|12-19-2008, 01:29 AM||#1|
Junior LCF Member
scott123: Ketchup update?
I was reading your attempts at replicating Heinz ketchup both here and on egullet, and was wondering if you still use the recipe posted here: homemade low carb ketchup? or if you have gotten closer to the Heinz ketchup since then? I know you said you put it on the backburner as you could buy the Heinz low carb ketchup...
I am going to try your recipe tomorrow (I will also try Lindas Even Better Heinz Ketchup, but will try yours first as you seemed more intent on replicating the Heinz taste as closely as possible), so was wondering if you had any suggested improvements.
My other question relates to some of your other recipes... you often refer to synergies when using sweeteners. Can you please elaborate on this concept? I have pretty much been using Splenda by itself (I use the sachets instead of the granules to absolutely minimise carbs - just 1 gram sachet/packet of splenda instead of having to use 10g/2ts of the granular stuff which results in more carbs) to sweeten everything as I feel it basically has no aftertaste (but am willing to experiment with others if suggested).
Also, do you have any opinions or preferences on using sweeteners before or after cooking?
Finally, do you have much experience with Xanthan gum? I bought some but am finding it extremely hard to use... apparently you only need a tiny amount, but I can never seem to be able to incorporate it - it just clumps and expands into little pillows that float! (this is how I often make low carb replicas of sauces.. e.g. for thai sweet chilli sauce, I will puree onion, garlic, ginger and chillies, and cook with vinegar, splenda sachets and thicken with a little cornstarch/arrowroot).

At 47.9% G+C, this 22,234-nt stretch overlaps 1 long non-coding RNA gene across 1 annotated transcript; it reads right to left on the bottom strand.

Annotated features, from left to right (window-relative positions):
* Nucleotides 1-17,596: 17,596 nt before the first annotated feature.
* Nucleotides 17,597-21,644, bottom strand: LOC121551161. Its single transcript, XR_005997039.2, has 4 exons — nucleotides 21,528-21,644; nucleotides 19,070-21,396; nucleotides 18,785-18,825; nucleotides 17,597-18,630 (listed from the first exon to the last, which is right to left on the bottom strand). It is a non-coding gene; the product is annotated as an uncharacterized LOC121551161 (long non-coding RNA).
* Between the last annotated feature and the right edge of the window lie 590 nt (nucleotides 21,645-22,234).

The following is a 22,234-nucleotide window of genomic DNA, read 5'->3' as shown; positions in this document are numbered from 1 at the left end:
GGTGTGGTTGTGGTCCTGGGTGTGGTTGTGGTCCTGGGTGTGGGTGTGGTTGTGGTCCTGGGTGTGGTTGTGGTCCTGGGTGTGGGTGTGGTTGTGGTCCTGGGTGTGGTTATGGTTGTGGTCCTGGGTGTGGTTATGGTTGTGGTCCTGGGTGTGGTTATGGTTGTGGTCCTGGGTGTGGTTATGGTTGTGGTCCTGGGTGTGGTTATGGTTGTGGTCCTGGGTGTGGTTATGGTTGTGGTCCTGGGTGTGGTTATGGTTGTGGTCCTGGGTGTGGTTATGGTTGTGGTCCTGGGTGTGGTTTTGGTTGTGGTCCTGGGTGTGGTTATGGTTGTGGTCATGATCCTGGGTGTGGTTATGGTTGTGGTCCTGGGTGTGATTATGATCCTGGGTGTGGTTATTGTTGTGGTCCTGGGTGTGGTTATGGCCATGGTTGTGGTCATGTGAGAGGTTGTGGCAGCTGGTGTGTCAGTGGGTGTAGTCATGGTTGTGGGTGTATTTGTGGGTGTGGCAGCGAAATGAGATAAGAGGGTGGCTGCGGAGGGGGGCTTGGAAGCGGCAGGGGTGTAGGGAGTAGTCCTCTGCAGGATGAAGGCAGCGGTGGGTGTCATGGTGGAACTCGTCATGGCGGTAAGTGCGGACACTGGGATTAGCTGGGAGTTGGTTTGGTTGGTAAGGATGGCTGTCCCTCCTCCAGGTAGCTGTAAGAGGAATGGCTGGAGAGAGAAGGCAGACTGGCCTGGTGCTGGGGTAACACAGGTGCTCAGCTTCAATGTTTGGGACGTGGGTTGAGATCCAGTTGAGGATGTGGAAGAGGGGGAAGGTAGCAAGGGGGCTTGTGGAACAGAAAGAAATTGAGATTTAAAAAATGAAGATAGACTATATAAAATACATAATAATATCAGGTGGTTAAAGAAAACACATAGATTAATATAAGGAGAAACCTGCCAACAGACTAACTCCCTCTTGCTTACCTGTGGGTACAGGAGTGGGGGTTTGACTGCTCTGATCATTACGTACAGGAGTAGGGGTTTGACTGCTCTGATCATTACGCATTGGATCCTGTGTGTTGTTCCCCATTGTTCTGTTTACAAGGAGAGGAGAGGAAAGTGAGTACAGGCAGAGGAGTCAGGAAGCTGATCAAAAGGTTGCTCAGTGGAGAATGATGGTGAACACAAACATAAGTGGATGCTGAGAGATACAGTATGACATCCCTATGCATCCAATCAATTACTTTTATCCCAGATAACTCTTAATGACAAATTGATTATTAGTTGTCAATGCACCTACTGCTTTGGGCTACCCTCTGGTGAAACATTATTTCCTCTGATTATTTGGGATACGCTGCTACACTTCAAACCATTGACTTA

|12-20-2008, 07:01 AM||#2|
Very Gabby LCF Member!!!
Join Date: Dec 2006
Start Date: September 2000
Not Scott, but I have found the best way to incorporate xantham gum is to follow Dana Carpender's suggestion. She recommends that you put it in a salt shaker, sprinkle it on your gravy mix, and whisk like crazy.Also, ues less than you think you need. It will thicken upon standing. There is a fine line between pleasantly thickened and slimy.
|12-22-2008, 01:30 AM||#5|
Join Date: Dec 2005
Location: Pittsburgh, PA
WOE: Low Carb Maintenance
Start Date: May 2005
|12-22-2008, 03:53 AM||#6|
MAJOR LCF POSTER!
Wow, 4 years later and I'm still on the fence regarding nutmeg
Infernoo, it's funny you bring up LC ketchup. As the price of LC Heinz just went up for me recently ($2.49 for 14 oz.!), I decided that it's time to go back to making it myself. I've been mulling it over in my head which container to use. I think I'm leaning towards buying a large upside down supermarket ketchup and using that container. Besides being easier to dispense, it should be easier to refill.
That recipe is a bit dated. I don't have a new one quite yet, but I have learned some things since that time that will be incorporated into my new recipe.
Cooking vs. Non-cooking
One of the major obstacles to a Heinz knock off is tomato paste's lack of quality control. Beyond slight texture/density changes, the cooking level varies as well. Sometimes you get a very uncooked, light colored/bright/fresh tasting paste and sometimes it's dark. Most of the time when I work with paste, I'm making tomato sauce and I want it as bright and as fresh tasting as possible. Ketchup, though, is an entirely different animal. You're looking for those dull oxidized maillardy metallicy/iron-y notes that you get from well cooked tomatoes (which are then balanced by the bright vinegar). If cooking time didn't complicate things enough, aging oxidizes/'browns' tomatoes/paste/ketchup as well, even in the presence of browning inhibitors such as acid (vinegar), and, I think, even in the can.